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Technology allowing others to steal your identity through caller ID



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SALT LAKE CITY -- If you have a cell phone and value your privacy, listen up. A technology, growing more popular by the day, will allow someone else to place a call or send a text message that shows up as a call or message from you.

This is a case of identity theft meets caller ID, and the most disturbing part is it's legal.

Stephanie Evan-Stock first noticed she had a problem when she received an unnerving text message Wednesday.

Caller ID theft victim Stephanie Evan-Stock talks to KSL's Nicole Gonzales
Caller ID theft victim Stephanie Evan-Stock talks to KSL's Nicole Gonzales

"It said: 'I can see you standing there. I hope this doesn't freak you out.'" Evan-Stock said. "I saw this text, and it makes you kind of stop, and you think, well, somebody could be watching me."

But then Evan-Stock looked at who it was from: herself. And the text wouldn't stop. It repeated itself every minute, the same text over and over.

So, Evan-Stock called AT&T, and the technician said it was probably caller ID spoofing--a problem he couldn't help her with. It's when someone changes their caller ID to appear as someone else.

"He told me that there are hundreds of applications out there that you can purchase or download for free," Evan Stock said.

In fact, all you have to do is go into a website that offers the downloads, pay a fee and fill out a form. Then the site just says: "You can be who you want to be."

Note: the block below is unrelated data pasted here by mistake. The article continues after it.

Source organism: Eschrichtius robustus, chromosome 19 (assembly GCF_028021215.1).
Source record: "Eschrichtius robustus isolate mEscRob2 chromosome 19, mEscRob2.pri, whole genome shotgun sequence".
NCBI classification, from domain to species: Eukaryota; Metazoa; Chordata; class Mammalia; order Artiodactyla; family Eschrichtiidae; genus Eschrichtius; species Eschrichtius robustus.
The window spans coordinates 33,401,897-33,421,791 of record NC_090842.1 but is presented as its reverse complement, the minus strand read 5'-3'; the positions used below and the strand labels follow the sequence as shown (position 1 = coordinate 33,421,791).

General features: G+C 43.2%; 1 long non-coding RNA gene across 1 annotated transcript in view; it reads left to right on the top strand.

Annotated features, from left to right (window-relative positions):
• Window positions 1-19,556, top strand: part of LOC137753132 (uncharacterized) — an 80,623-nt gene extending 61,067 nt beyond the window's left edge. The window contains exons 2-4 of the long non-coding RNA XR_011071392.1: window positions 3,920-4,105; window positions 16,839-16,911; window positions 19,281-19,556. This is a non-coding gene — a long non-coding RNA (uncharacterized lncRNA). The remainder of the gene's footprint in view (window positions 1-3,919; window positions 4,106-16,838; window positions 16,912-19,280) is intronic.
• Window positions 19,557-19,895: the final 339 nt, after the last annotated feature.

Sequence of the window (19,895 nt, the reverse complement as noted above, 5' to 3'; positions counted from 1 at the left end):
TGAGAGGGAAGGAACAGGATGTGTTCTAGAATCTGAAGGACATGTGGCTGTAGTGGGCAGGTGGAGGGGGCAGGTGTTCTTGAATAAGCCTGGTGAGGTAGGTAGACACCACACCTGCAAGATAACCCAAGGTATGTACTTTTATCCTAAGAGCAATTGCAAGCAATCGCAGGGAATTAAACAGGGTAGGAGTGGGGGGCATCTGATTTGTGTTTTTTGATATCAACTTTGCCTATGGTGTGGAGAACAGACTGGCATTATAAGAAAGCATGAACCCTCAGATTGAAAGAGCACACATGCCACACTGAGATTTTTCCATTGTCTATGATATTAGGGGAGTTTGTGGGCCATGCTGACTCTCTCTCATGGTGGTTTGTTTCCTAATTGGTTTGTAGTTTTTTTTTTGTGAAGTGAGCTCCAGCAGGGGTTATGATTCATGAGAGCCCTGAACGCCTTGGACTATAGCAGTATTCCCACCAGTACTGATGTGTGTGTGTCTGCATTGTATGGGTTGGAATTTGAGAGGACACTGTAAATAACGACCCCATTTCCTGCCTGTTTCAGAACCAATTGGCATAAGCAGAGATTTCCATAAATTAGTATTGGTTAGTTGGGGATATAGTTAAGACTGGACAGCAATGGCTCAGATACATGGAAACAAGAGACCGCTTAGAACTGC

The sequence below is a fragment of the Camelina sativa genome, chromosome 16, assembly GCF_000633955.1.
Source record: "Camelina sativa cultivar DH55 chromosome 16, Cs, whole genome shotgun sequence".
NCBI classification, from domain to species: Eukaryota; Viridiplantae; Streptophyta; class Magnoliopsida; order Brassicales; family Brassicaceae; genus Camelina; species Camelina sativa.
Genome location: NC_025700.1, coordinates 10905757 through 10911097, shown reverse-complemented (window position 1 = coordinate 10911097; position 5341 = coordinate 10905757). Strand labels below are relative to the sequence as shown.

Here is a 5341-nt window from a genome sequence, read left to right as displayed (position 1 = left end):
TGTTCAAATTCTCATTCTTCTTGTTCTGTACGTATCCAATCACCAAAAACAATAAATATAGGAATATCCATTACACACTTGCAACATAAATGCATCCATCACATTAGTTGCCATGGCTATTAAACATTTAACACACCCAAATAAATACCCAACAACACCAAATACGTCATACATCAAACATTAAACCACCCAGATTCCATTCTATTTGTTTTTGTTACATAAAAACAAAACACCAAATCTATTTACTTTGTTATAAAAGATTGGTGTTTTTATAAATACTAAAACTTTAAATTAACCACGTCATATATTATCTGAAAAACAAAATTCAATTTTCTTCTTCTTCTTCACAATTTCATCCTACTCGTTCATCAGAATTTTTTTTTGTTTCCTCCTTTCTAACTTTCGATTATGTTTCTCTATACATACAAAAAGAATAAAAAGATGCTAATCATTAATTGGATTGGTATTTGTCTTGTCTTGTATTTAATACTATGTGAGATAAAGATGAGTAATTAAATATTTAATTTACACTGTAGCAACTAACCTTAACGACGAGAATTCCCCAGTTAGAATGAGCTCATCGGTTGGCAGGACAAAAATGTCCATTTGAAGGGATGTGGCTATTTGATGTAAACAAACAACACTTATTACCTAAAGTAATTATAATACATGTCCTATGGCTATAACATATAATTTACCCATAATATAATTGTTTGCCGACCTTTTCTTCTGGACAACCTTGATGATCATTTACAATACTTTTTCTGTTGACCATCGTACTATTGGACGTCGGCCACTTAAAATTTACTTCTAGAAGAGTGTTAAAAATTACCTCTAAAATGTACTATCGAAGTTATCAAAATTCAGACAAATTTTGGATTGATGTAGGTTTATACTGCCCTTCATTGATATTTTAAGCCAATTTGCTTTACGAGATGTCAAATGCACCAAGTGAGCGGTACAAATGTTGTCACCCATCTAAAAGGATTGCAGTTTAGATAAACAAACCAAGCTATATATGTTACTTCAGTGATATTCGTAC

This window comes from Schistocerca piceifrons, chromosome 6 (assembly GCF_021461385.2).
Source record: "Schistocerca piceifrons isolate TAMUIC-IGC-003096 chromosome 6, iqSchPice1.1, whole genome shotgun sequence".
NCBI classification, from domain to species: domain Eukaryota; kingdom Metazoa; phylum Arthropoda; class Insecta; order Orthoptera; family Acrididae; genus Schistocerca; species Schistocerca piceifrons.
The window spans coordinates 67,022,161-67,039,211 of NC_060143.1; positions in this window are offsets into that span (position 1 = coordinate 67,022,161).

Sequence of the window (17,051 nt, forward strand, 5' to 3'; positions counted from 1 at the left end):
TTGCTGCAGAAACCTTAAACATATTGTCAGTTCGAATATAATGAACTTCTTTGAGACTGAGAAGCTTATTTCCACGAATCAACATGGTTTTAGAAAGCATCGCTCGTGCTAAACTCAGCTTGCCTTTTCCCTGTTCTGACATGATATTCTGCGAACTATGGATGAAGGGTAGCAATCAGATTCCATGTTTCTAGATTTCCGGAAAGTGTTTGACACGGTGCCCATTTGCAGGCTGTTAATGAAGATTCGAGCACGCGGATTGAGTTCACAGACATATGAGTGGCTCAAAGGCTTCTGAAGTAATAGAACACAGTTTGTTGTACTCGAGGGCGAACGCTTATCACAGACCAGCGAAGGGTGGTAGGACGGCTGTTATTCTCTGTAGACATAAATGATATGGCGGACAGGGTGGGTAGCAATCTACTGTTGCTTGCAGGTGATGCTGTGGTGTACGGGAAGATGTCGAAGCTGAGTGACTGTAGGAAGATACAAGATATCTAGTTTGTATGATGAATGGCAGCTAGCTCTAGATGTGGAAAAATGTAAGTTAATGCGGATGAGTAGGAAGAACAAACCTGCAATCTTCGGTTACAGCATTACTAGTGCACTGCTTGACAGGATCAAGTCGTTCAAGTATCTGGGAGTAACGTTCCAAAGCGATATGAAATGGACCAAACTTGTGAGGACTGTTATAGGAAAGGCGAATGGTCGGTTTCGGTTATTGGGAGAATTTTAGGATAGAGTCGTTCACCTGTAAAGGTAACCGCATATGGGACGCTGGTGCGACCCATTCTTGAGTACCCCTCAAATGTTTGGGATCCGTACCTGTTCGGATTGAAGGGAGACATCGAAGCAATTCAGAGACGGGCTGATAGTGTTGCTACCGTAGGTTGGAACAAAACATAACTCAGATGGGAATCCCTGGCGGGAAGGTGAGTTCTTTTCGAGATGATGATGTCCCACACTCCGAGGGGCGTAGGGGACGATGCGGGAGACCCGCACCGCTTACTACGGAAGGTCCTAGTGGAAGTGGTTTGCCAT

Pablo Carbajal co-owns Wireless Giant in downtown Salt Lake City, and he said it's easy to go online and change your caller identity, and you don't need to hack into anyone's information.

"I'm not doing anything to the other person's account. That's why it's really not illegal, or it's not prohibited, because I'm not affecting your account. I'm affecting my own account," Carbajal explained.

But Evan-Stock said she feels that a lot of damage can be done.

"As a business person, I started thinking about my company. I thought, they could stage me as my business. Somebody could text someone else saying they're me," Evan-Stock said.

Most of the spoofing services guarantee that you won't be traceable, just as Evan-Stock found out. She said she's not going to be as trusting of caller ID anymore.

"Think twice about the message you're getting before you react, because you don't necessarily know who's behind it," Evan-Stock said.

If this happens to you, experts told us there isn't much you can do besides change your number.

E-mail: ngonzales@ksl.com

Nicole Gonzales

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